How 'the bomb' changed the US

Garry Wills (AP/Charles Rex Arbogast:)

More than 40 years ago the editors of NCR engaged Garry Wills, then a contributor to Bill Buckley’s National Review, to write a regular column for this newspaper. He was the conservative counterpoint to the liberal ideas that dominated the era. Wills subsequently traveled an ideological path that places him, for want of a better term to describe the nation’s leading public intellectual, on the “left.”

With Bomb Power: The Modern Presidency and the National Security State (The Penguin Press, 2010), Wills returns to his roots. Wills, you see, subscribes to the quaint notion that the Constitution actually means what it says, not least when it comes to the question of war.

The authority to declare war resides exclusively with Congress. The president, writes Wills, does not have “the power to initiate, authorize or determine war. He does not even have the power to call the militias to national service, or to organize the Army and Navy and militias. Those are all reserved to Congress.”

This is a theme that constitutional traditionalists -- those who believe the plain language of the Constitution is determinative -- should embrace. But it is not the manner, writes Wills, in which U.S. foreign and military policy has operated, especially since the advent of the atomic bomb more than six decades back.

Some history. In the early 1940s, General Leslie Groves was given extraordinary power to organize a team of scientists to develop a weapon that could end the war. Groves enlisted the world’s leading scientists and built a secret facility within remote Los Alamos, N.M., to house them and their families as they went about their work.

Congress was kept in the dark; even the vice president, Harry Truman, was not informed of the $2 billion “Manhattan Project.” (Ironically, not much was secret from the Soviet Union, which relied on Klaus Fuchs, a Los Alamos physicist who was spying for the Soviets, to keep them up to date on the Manhattan Project’s progress.)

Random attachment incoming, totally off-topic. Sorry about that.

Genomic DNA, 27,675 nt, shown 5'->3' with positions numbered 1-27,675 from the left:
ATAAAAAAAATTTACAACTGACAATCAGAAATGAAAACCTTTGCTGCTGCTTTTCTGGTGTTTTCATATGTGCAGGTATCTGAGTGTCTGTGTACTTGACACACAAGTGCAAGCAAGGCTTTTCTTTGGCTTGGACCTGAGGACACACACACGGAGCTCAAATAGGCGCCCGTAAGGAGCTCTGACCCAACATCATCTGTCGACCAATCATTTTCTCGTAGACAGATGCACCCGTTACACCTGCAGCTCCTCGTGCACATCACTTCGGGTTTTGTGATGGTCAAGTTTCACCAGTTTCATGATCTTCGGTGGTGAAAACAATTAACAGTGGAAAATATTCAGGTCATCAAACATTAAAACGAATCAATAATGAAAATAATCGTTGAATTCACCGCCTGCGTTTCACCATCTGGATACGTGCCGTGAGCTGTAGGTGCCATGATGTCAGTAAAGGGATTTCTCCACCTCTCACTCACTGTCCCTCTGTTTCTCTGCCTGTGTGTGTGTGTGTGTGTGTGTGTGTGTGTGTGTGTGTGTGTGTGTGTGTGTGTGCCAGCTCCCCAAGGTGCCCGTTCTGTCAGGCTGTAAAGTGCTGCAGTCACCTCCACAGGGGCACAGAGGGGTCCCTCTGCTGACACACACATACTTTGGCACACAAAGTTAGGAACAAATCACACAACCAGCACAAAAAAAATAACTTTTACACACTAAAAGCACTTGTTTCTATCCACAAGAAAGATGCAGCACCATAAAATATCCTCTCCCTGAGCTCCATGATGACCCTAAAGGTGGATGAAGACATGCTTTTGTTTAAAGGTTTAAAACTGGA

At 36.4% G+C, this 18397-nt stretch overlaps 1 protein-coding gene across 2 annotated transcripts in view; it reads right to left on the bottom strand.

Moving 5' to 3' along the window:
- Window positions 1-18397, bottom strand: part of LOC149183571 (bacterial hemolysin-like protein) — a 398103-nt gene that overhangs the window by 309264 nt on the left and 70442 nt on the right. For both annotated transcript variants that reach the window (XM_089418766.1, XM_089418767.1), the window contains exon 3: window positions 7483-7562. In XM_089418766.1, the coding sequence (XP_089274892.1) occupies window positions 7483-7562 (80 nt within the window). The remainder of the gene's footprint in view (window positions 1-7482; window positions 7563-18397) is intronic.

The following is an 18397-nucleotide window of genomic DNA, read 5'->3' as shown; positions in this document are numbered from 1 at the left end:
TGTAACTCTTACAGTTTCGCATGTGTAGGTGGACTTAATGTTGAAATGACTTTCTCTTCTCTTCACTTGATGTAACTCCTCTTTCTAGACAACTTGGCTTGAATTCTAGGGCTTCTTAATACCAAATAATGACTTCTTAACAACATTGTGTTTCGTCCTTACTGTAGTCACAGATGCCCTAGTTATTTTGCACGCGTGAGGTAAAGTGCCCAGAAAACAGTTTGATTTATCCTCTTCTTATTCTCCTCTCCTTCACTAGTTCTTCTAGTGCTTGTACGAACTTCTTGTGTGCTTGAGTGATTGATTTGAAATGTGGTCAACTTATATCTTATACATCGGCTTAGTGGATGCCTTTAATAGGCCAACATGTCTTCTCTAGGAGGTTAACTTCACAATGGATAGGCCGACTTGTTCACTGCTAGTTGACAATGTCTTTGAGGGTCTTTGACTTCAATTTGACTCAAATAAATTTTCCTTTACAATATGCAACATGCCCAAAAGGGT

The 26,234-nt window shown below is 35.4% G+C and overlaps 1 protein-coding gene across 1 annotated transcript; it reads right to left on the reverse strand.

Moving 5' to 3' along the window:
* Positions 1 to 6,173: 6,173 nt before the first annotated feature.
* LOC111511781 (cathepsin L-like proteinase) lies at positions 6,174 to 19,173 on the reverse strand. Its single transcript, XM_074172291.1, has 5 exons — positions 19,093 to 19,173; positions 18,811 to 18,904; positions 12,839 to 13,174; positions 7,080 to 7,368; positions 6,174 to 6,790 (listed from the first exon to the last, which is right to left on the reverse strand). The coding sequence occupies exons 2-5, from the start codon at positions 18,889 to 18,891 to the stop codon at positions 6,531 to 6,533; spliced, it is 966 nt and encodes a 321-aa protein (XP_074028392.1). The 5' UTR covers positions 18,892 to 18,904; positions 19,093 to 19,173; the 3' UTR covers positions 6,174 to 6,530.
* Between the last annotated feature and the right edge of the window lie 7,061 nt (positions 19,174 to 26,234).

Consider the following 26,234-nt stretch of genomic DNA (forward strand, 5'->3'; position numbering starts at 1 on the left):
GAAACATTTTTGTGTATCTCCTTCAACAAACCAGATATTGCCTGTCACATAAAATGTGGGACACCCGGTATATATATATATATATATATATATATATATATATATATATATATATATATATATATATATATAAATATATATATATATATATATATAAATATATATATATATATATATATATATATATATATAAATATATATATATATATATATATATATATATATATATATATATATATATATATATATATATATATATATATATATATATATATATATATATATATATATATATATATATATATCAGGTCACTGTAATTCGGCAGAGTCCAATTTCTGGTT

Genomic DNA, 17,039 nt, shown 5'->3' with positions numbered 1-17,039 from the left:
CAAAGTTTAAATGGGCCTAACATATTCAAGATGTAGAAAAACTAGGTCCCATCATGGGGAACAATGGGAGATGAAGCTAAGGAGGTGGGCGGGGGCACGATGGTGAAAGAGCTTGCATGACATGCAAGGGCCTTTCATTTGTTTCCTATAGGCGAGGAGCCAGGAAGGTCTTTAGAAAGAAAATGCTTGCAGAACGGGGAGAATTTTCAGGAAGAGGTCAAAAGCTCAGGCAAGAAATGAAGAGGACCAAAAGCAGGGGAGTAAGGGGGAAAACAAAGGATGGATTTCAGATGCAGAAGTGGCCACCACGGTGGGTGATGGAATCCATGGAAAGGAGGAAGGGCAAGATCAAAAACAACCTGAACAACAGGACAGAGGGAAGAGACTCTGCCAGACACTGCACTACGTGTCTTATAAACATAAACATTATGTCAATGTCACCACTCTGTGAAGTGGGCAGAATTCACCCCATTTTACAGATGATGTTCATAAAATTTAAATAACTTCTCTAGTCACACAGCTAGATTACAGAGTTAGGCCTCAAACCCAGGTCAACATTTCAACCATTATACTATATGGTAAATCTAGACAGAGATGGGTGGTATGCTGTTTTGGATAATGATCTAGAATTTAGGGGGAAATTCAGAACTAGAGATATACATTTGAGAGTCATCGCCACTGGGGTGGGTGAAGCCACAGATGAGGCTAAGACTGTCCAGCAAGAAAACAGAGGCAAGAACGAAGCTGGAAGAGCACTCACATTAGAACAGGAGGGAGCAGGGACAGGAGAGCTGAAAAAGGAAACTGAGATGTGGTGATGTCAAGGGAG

Postwar, an entirely new foreign policy and national security apparatus was needed to cope with the bomb and the threat, however exaggerated, posed by the Soviet Union. Thus flowed the creation of the National Security Agency, the CIA, NATO, and the military aspects of the Marshall Plan.

Our nation assumed the responsibility to defend non-communist countries against internal and external threat -- everywhere and all the time. “That standard would take America into endless conflict in the back alleys of the world.” By the early 1950s, writes Wills, “the national security state was now almost entirely assembled and put at the president’s disposal.”

Presidents who possessed the power to destroy the world with a single command, meanwhile, surely had authority to conduct lesser operations, such as undeclared wars in Korea and Vietnam, and the toppling of governments in Iran (for which we still pay the consequences), Guatemala (in support of the United Fruit Company), Chile, and more than 100 other countries. Today’s secret and expanding U.S. war in Pakistan, authorized by a nine-year-old congressional resolution following the Sept. 11 attacks, is only the latest example.

John Kennedy would declare, during the Cuban Missile Crisis, that the Soviet placement of missiles off our shores “was none other than to provide a nuclear strike capability against the Western Hemisphere.”

Writes Wills: “Kennedy could not admit that there was a defensive rationale for Cuba’s missiles, since that would involve admitting” U.S. covert operations -- “Operation Mongoose” -- designed to overthrow Castro’s government. Kennedy, writes Wills, “risked nuclear war to keep his secrets.”

Secrecy destroys accountability, provides cover for failures and ill-conceived unconstitutional plans -- such as the torture of Taliban fighters and al-Qaeda terrorists and the tapping of American phone lines.

The atomic bomb warped U.S. foreign and military policy over the past 70-plus years, contends Wills. He makes a persuasive case.

Perhaps the only way to restore a constitutional order is to get rid of these weapons.

[Joe Feuerherd is NCR publisher. His e-mail address is]

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